Any 4-H member, regardless of age or planning on attending Texas 4-H Congress, must submit a legislative bill for consideration.  Participation in the bill writing exercise allows 4-H members the opportunity to become engaged in the legislative process and the 4-H citizenship project. 4-H members attending Texas 4-H Congress will be required to submit at least one bill (this includes any youth leadership teams) prior to their registration to the event being accepted.

Committees are a bit different this year and will include an Agriculture and Livestock focused committee.  The committee structure for Texas 4-H Congress 2020 follows.

  • Agriculture and Livestock (AGL)
  • Education (EDU)
  • Energy and Environment (EEV)
  • Government, Finance, & Appropriations (GFA)
  • Homeland Security and Public Safety (HPS)
  • Judiciary and Juvenile Justice (JJJ)
  • Public Health & Welfare (PHW)

To learn more on how to write and submit a bill download the “Preparing a Legislative Bill for Texas 4-H Congress” as well as work with your county Extension agent or a volunteer.

Texas 4-H Congress is based on 4-H members from across the state submitting bills for consideration by the House of Representatives and Senate, with hopes of the bill ending on the desk of the Texas 4-H Congress Governor for signage into law. This is a very serious process, because the more complete and well-written the bill is, the better chance it will have to be included in the Texas 4-H Congress Bill Book (book of all bills to be considered) and be introduced into the legislative process.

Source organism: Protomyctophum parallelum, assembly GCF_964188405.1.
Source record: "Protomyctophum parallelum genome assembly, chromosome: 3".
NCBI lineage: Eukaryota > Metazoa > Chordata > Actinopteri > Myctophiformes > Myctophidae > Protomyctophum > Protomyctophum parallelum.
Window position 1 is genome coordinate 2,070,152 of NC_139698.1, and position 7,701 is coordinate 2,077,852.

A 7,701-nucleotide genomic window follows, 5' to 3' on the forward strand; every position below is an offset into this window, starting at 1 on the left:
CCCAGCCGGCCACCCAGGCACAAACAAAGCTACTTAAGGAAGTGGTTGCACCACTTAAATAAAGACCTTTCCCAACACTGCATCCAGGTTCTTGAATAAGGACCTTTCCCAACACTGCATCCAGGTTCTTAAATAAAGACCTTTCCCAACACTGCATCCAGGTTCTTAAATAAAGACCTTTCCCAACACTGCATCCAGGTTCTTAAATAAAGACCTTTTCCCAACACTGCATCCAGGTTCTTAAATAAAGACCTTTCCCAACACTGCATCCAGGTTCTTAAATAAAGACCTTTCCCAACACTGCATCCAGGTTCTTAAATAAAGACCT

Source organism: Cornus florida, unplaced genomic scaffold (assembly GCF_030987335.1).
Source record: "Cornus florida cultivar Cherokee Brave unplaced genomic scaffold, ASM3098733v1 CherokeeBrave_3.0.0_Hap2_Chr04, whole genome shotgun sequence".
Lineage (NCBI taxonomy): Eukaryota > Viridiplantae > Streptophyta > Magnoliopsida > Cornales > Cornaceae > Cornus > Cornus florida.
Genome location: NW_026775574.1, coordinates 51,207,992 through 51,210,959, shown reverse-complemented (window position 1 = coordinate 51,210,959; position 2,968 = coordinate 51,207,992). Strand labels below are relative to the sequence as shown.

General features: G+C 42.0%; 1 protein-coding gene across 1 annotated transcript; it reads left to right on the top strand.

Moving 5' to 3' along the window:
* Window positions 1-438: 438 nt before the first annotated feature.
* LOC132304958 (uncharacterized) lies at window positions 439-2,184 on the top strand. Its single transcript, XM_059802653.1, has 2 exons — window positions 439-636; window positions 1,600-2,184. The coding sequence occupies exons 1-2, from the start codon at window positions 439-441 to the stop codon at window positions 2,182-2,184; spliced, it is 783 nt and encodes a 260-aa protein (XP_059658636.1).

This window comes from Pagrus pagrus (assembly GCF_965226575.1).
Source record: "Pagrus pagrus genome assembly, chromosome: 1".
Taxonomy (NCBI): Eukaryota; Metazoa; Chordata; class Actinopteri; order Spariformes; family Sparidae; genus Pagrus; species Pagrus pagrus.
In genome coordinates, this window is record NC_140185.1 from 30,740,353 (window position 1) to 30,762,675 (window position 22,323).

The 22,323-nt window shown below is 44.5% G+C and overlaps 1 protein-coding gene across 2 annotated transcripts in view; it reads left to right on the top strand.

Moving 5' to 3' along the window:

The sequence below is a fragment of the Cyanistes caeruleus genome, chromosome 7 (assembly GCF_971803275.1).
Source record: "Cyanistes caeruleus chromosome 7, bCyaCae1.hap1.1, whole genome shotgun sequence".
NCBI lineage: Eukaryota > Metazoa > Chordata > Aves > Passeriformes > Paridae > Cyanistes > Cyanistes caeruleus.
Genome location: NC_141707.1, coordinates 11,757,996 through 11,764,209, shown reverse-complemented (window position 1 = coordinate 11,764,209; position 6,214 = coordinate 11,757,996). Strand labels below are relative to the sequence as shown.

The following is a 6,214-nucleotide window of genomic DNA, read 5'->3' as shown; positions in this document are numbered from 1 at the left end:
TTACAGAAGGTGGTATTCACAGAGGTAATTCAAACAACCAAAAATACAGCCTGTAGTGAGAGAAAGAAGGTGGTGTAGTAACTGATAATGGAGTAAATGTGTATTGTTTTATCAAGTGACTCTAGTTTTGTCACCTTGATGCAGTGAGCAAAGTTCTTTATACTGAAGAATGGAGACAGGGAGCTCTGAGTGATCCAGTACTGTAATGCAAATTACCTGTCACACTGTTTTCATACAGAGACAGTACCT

Researching an issue for a Texas 4-H Congress Bill

Texas 4-H Congress is a mock legislative event that allows the young people of Texas to experience and learn first-hand the legislative bill process. This process can include gaining knowledge of what laws and regulations are currently in place, and those laws that would help make Texas a better place to live. The strength of the event comes from the quality of the bills that are submitted for consideration by the 4-H members. Therefore, 4-H members are encouraged to plan ahead, research, and prepare for the event.

In preparing to develop and write a bill it is important to research a topic that is personal, yet one that effects the citizens of Texas. This could include topics in the area of agriculture and livestock; education; public health and welfare; homeland security and public safety; judiciary and juvenile justice; government, finance and appropriations; or energy and environment. In researching a topic, it should be considered if an existing law or regulation is already in place that addresses the issue. If a law is not currently being enforced, then information on the cost of enacting a law, who would enforce it, and penalties for those not abiding by the law will need to be researched and decided. Each of these factors should be in line with other like laws and regulations.

As a 4-H member researches a specific bill or issue it is important to remember that Texas 4-H Congress is addressing issues impacting Texas. Issues that are more national or global should not be submitted as a bill due to the state government not being able to enforce federal laws.
All research done for a bill should be from research based sources. While personal situations can help establish the purpose of the bill, research supporting the need, the enforcement, and penalties should all come from sources that can be documented as being research based.